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What are *you* going to do about the poor standard of nursing care in hospitals?

(93 Posts)
tirednurse Wed 28-Sep-11 09:44:38

I've changed my nickname to hide my identity I post on other areas. I am a nurse with nearly 30 years experience. Everybody needs to be aware that the standard of nursing that your family will receive if they are admitted to hospital is is at best sub standard and at worst life threatening. If something is not done soon then the situation will only get worse. Nurses have never been angels but now they are in many cases actually putting patient lives at risk. YOU the general public need to speak out because it could be your mother/father/son in hospital receiving this so called care,

breadandbutterfly Wed 28-Sep-11 10:19:36

What precisely are we supposed to do about it?

We also have jobs that need doing. That's what a nurse's job is - I viewed recent stuff in the press about how families should be taking time to go and feed and toilet their familiy members in hospital, as nurses were too busy, as unreasonable - some people can, and I'm sure we all would if we had the time, but what about those with no family members? Who is looking after them if nurses can't be bothered?

If things are that bad, tirednurse, you should be whistleblowing like mad - not telling us to do your job for you.

coccyx Wed 28-Sep-11 10:21:28

i am also a nurse who qualified 30 years ago.
need to rethink the training. Students i have had recently think they are above meeting the basic care needs of patients. All they want is to get hands on drug trolley.

tirednurse Wed 28-Sep-11 10:27:57

At a recent interview I mentioned my concern about unqualified nurse undertaking care that they have not had the proper training for and my concern that nursing care standards are falling. I didn't get the job and was told in the interview feed back that even if the system is not good I have to accept it and work with it and that boat rockers were not wanted by this particular trust. I have also attempted to whistle blow in the past when a man died unnecessarily and have been advised by my union rep. to let it go because 1. it wont make any difference and 2. the trust will then find a way of getting rid of me. At the end of the day if my family are admitted to hospital then I will ensure that they are properly looked after but you cant do this and I am trying to make the general public aware of what is going on.

ShowOfHands Wed 28-Sep-11 10:34:11

My Grandma was in hospital last year after suffering terrible nosebleeds (epistaxis is it?). She is 86yo, insulin dependent, has debilitating arthritis and is very frail. My parents were away in Greece at the time (my Dad is her main carer and she goes into a short term residential home for a week twice a year while he has a break) and there was only me to visit her. I practically moved in to the hospital to ensure she was getting her insulin, being fed and washed. It was beyond disgusting but not through lack of trying from the nurses. They were lovely and tried so hard but there were so few of them. The bays had 8 beds in them and there were 6 bays. I saw no more than 3 nurses on the ward at any given time. People were sitting in their own faeces, several old people sobbing and calling out for help, buzzers ringing interminably. When I got my Grandma home, I stripped her and put her in the shower. She was covered in blood, poo and urine and she should NOT have had the indignity of being bathed by her grandaughter. Basic care didn't even happen.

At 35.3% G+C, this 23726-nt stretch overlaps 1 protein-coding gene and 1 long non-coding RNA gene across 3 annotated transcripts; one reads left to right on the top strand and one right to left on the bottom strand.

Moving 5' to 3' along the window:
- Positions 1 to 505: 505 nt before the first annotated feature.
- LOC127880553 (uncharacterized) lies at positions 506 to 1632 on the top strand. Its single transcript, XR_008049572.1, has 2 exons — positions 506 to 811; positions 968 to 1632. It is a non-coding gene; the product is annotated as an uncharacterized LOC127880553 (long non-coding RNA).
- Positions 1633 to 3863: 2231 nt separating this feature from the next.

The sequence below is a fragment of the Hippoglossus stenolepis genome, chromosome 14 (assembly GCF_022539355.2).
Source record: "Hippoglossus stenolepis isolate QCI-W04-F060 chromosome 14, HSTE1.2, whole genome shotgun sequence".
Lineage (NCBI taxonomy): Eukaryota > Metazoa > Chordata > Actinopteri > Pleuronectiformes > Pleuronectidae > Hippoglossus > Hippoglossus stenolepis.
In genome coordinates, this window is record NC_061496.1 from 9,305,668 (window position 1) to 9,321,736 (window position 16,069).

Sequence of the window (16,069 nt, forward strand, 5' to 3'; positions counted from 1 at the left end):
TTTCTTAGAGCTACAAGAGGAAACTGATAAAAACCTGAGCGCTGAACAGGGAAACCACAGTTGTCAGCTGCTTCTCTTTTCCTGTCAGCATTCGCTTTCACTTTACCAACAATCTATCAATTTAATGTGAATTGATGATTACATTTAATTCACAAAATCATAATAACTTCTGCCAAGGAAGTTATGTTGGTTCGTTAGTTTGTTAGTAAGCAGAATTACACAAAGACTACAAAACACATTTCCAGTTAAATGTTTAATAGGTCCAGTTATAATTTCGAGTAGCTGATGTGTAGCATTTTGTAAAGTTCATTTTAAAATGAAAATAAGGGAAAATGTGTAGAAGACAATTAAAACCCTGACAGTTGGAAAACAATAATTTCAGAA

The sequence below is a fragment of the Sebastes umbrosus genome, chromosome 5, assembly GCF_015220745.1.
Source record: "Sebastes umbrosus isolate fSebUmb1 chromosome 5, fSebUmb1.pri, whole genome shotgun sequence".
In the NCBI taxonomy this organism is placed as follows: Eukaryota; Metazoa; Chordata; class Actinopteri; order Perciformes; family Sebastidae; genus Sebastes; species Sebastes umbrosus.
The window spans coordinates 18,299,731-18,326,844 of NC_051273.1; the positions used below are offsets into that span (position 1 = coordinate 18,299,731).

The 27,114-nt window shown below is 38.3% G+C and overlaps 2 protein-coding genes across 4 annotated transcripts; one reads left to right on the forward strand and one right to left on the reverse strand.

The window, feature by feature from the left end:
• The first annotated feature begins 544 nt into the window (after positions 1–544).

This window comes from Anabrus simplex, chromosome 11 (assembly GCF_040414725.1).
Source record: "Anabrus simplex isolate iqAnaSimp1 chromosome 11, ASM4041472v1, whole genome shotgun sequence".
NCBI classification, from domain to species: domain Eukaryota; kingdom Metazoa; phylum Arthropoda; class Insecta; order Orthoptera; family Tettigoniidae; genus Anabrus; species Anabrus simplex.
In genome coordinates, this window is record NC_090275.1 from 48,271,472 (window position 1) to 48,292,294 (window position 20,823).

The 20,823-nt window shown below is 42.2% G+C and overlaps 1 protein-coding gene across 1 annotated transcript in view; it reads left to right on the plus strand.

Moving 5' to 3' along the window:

I wrote to the hospital, to my MP, anybody who would listen really. But I doubt anything has changed.

I did suggest that they buy a television or borrow one or I'd bloody give them mine as a small thing that could help. There were people there with no visitors at all, asleep most of the day, crying for the rest of it and the only form of entertainment came via hospedia which was ££ and they couldn't work it. I remember years ago when my Grandma had her knees replaced, they had day rooms with radio and television and crafts/books. And something that simple helped. Everything that isn't an essential (so a bed really) has been stripped away.

GetOrfMo1Land Wed 28-Sep-11 10:43:19

I think hospital care is frightening. I had an emergency op this spring, was in a room at the end of a corridor, nurses took ages to come, and I went ages without painkillers, and was snapped at when I asked for some. I ripped my canula out and bled everywhere, and had to sleep in the blood until DP came the next day and sorted some sheets out. I remember sobbing with pain in the middle of the night begging the nurse to give me some painkillers and she snapped that 'you shouldn't be in any pain'. I am normally very forthright and confident, but 3 days in hospital, hair full of grease because I couldn't have a bath or stand long enough to have a shower, covered in blood in dirty sheets, panicked, in pain and frightened, reduced me to someone pathetic. I felt the lowest of the low. When I was discharged they had me carry my own bags out, 3 days after abdominal surgery.